Claim Definitions

img_1If any of the following conditions apply to your government contract, you may be experiencing lost funds and may be entitled to additional monies.


Defective Specifications:

Specifications are classified as FUNCTIONAL, DESIGN, or PERFORMANCE. Each specification manifests the description, drawings, and requirements to satisfy a contract.

When the Government issues drawings and specifications for use on a Contract, the Government implies a warranty that the drawings and specifications are suitable for their intended purpose.

A Contractor, is entitled to assert a Constructive Change Claim for defective drawings and specifications, and therefore is also entitled to be compensated for the costs and delays incurred as a result of working in accordance with the defective drawings and specifications, such as costs incurred while resolving the defects, implementing the corrections, labor, materials, overhead, and profit.

Most Contractors are not aware that the Government holds a 25% to 30% buffer for such events.  [Back] [Top]


Ambiguous Specifications:

If your specifications fail to define the task in detail, if additional information is needed to clarify the meaning of the specifications, or if the Government/Prime fails to communicate the proper revisions, etc., the Contractor may capture additional dollars, time, material and labor used to clarify the ambiguous specifications.

When a Contractor accepts a contract, the RIGHT of INTERPRETATION IS SOLELY THAT OF THE CONTRACTOR. Neither the Government, nor the Prime can change the intent of the specifications by interpreting the specifications on behalf of the Contractor or by clarifying the specifications after the award.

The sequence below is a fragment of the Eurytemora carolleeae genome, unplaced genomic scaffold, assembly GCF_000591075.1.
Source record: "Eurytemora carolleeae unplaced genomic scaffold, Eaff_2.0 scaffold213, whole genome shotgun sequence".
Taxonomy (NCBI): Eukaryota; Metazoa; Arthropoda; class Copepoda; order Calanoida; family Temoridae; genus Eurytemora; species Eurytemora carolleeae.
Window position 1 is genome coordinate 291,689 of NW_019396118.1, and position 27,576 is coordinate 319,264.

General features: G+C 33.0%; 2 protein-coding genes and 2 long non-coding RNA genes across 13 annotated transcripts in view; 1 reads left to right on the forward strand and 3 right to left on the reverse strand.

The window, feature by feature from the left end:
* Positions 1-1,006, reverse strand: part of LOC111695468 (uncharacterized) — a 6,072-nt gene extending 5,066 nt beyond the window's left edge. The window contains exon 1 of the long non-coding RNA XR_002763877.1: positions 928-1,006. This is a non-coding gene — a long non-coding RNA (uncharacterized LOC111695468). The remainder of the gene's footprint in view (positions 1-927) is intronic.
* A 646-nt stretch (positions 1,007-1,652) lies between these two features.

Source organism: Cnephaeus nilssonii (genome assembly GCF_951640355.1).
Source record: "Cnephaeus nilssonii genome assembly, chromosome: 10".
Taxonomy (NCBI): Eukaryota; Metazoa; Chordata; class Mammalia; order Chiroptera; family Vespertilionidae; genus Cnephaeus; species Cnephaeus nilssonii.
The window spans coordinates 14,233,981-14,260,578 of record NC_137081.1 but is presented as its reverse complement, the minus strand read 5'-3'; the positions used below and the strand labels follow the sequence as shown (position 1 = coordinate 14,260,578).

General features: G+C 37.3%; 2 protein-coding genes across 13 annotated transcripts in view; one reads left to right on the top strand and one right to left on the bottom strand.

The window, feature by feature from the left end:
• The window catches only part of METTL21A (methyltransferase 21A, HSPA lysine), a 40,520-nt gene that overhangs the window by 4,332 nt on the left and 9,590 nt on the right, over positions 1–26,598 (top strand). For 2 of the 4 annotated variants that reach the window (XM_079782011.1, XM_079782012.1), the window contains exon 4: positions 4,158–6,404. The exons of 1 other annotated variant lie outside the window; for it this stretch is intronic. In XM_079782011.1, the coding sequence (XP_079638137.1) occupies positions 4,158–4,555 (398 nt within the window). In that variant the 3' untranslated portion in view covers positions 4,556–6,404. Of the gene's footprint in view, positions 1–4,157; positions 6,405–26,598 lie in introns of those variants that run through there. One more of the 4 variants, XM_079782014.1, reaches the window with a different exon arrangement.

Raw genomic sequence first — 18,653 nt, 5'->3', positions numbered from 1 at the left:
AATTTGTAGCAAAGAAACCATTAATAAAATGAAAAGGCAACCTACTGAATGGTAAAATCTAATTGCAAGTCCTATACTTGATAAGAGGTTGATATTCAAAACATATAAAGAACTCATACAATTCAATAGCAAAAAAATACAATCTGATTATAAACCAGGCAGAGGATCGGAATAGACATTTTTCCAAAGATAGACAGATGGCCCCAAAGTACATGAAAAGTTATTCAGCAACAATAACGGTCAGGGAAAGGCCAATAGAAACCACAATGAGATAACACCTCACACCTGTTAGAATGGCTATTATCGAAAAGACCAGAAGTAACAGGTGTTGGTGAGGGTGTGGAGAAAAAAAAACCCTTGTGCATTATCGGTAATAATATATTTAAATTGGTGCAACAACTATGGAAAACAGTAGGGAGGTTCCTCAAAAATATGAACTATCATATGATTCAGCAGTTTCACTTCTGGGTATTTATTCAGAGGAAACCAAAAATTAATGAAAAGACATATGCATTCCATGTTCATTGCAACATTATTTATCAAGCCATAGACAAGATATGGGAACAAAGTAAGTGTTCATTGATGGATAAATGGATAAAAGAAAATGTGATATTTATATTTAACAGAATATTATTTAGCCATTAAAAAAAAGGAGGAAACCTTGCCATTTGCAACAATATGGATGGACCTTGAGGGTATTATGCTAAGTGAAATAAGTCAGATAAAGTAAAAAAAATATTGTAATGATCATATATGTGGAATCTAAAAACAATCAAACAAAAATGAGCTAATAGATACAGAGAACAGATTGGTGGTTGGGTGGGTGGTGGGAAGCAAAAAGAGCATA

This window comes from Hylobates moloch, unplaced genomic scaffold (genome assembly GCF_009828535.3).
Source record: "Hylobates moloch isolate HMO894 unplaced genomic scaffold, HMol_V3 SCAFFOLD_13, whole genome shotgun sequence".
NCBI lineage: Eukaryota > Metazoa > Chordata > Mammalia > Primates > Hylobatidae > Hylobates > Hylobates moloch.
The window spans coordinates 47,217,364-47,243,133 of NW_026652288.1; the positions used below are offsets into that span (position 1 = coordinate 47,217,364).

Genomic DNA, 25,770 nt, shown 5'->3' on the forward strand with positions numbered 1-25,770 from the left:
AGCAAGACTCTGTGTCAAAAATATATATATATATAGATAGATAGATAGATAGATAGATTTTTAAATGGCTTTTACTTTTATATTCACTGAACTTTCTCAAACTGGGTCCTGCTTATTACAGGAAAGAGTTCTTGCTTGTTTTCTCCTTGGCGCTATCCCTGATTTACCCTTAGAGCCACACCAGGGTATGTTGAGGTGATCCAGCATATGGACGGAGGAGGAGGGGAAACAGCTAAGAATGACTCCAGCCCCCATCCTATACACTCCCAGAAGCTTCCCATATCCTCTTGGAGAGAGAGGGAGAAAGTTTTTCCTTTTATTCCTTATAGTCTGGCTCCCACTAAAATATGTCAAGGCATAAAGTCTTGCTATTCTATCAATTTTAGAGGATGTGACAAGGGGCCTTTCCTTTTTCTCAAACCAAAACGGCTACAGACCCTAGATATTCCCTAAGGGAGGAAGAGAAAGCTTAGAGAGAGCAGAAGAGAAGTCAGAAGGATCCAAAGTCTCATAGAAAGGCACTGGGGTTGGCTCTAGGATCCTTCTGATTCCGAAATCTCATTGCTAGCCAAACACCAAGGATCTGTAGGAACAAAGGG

If a change in the intent of the specifications occurs either orally, by unsigned modifications, changed inspection standards, or some other official or unofficial means, than the Contractor would then have a claim to be compensated monetarily. [Back] [Top]


Differing Site Conditions:

Federal Acquisition Regulation (FAR) 52.236-2 shifts the risk of unknown site conditions onto the Government. When the Government provides contract information to the Contractor regarding site conditions, it assumes a liability for conditions encountered that differ materially (Type l) or physically (Type ll) from that information.

If the conditions differ from what was indicated in the contract or from what would be apparent to a Contractor making pre-bid inspections, and result in a change of the work or impossibility of performance, the Contractor is entitled to additional compensation to capture all of these costs, via an EQUITABLE ADJUSTMENT.   [Back] [Top]


Misleading Information:

The Government/Prime Contractor is obligated to disclose material information relevant to solicitations that materially effect an offeror's intent as to the scope of work to be performed on the contract.

A failure to disclose results in the Government/Prime assuming the responsibility for the Contractor's increased costs.  [Back] [Top]


Contract Delays:

The Government/Prime may not interfere with the Contractors performance to the extent that it limits or hinders the Contractor from completing the contract as anticipated.

The following are instances of Excusable and Compensable Delays which will entitle the Contractor to additional monies.

  • Excessive meeting

  • Performing research & development on a firmed fixed price contract

  • Impossibility of performance

  • Micro-managing your facility

  • Oral directives

  • Change in the production

  • Improper rejection

  • Increased inspection standards

  • Omissions

  • Etc.

Eichleay Formula is a proven Government method of capturing the unabsorbed overhead costs associated with contract delays.  [Back] [Top]


Impossibility of Performance:

"Impossibility and/or Impracticability" is a Contractor's defense to a BREACH OF CONTRACT action.